Posted by sensiblepatriot | Report as abusive

Umairpk: “Jinnah’s Pakistan will use nuclear weapons to ensure its territorial integrity, if need be.”

One needs to keep a nation’s territorial integrity safe from external forces. In addition, such integrity is also dependent on internal cohesiveness. The following link will show you that Pakistan does not enjoy such a cohesion. zeeraworld/2012/01/2012121372863878.html

To keep the internal cohesiveness a lot of factors come into play. Nukes unfortunately are not one of them. You need a sound economy, hopes for improved quality of life, resources, focus on growth and desire for peace. Most of these factors have gone from bad to worse for your country. Your founders and leaders have relied on external forces to keep your flimsy unity alive. If the external forces went dormant, they have had to go and provoke them into retaliating, so that your people can be alerted and kept united. This is like using steroid to keep one alive. Wars and conflicts would definitely unite people and keep them united for some time. But wars and conflicts are like steroids. They cannot be used for survival in the long run. Their effects are short lived. One will need more steroids to keep going. The fact that you rely on nukes to keep your integrity shows how much your country has come to rely on your “enemies” (self created or imagined or both) in order to survive as a united country.

Your military does not want peace in Afghanistan. If Afghanistan settles down, your unity and integrity will begin to shake. A conflict outside – against other ethnic groups in Afghanistan using your proxies, in Kashmir etc will help your mindset engaged outwardly. This method has been tried for the past three decades and it has only made things worse for your country. You are banking on Imran Khan to salvage everything. No one knows how that will go. If he leans towards your military and supports fundamentalists in order to keep afloat, he would join the club of Nawaz Sharif and Bhutto. Then it will be back to square one.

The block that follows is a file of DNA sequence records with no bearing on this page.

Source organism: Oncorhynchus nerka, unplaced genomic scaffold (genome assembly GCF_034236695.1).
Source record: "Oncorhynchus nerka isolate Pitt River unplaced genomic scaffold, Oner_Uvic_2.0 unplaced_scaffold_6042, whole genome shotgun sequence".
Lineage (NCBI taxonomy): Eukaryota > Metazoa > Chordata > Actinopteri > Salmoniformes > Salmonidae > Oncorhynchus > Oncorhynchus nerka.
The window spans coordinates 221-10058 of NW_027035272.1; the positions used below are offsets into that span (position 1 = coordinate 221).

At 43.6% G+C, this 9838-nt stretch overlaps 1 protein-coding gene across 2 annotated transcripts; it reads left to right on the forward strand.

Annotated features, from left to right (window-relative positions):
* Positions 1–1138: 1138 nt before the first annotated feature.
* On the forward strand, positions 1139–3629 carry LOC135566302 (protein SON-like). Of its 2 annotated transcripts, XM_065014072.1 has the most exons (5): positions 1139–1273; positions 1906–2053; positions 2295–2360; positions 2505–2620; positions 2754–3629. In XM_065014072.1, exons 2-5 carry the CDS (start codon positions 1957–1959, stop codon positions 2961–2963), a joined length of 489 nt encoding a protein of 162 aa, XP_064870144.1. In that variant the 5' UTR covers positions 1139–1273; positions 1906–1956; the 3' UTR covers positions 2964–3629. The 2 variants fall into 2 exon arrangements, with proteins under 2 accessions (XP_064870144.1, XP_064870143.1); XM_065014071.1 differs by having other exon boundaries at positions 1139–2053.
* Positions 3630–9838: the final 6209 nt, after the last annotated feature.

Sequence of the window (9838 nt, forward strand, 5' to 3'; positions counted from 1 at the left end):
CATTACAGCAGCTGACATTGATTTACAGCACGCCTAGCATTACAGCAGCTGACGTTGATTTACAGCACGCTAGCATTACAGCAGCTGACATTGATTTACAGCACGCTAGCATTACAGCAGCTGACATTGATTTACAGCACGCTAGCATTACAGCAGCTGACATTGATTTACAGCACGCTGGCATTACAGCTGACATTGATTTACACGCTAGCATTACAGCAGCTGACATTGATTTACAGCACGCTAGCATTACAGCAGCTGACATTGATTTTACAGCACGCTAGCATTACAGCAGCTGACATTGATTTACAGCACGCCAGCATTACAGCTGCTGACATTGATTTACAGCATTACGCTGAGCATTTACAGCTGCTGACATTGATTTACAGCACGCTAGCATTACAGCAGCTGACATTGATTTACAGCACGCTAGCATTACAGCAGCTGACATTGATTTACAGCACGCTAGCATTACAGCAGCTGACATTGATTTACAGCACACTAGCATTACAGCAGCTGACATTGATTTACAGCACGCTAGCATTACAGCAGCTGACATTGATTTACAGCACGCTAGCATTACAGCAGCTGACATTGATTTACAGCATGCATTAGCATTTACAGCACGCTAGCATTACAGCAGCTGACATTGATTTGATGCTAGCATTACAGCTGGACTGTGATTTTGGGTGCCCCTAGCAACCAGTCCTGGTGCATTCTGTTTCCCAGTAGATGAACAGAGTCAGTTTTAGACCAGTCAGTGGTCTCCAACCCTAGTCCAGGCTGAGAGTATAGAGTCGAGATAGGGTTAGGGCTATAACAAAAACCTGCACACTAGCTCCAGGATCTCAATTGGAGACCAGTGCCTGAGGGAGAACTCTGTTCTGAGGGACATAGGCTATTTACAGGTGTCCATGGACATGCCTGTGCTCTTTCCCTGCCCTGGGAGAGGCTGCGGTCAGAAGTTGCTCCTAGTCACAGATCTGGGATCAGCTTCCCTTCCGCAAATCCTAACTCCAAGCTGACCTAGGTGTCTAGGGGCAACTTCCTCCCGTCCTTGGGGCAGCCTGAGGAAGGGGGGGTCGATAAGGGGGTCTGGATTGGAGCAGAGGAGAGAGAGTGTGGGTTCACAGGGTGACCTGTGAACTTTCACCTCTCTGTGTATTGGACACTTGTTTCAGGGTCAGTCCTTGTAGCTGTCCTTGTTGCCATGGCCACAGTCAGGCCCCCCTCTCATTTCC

“Pakistan’s enemies know that every single inch of Baluch territory will be defended to the last. so lets be clear here, Jinnah’s Pakistan remains and remains united.”

This sounds like the struggle for breath as one sees death approaching. Go on.

“About Pakistan Army and ISI, your propaganda against them is not even worth a comment. Happy New Year!”

I do not care if you offer your comments or not. Truth cannot be painted differently. It always bears the same color. Wish you a Happy New Year!

Posted by KPSingh01 | Report as abusive

sensiblepatriot: “While its true that sections of Taliban want to end the conflict, but there are strong groups supported by the ISI who are trying to unify the resistance and force complete withdrawl of the Americans while building movement of insurgency against India.”

Things are not the same as before. In the 1990s, when the same elements were united and worked with their Pak military sponsors, Pakistan had a lot of money. The US gave them a lot of aid and couldn’t care less what these elements did with it. One reason why India has not cleared our military presence from Kashmir is due to the fact that things will come back to the old ways once the dust clears. There is no use removing the army from Kashmir and refilling it. Whether Kashmir is peaceful or not, we cannot afford to wink our eyes. We have been on alert.

Secondly, in order to stage proxy wars on a scale possible in the past, Pakistani army needs a lot of money. Without money, one cannot launch offensives and conflicts like before. Pakistan has almost no money and is relying on dole. Their sponsors, the Americans, have turned against them. The money spigot has been shut tight and aid is trickling in based on strict terms and conditions. The US is deeply hurt by Pakistan’s betrayal and will be itching to avenge the defeat in Afghanistan that was facilitated by Pakistan’s duplicity. So if Pak military tries anything inside India this time, the US is going to respond unlike before. It has business investments to protect in India. Any militant action from Pakistan is going to be dealt with severely on an international scale. The West is just waiting for one such occasion to punch Pakistan hard. It will start with sanctions, international isolation and economic hardship that will squeeze the nation. Under such circumstances, implosions happen. Efforts will also be taken by CIA, Mossad and RAW to create divisions and turn the militants against each other and the establishment. A weakened Pakistan is vulnerable to falling hard.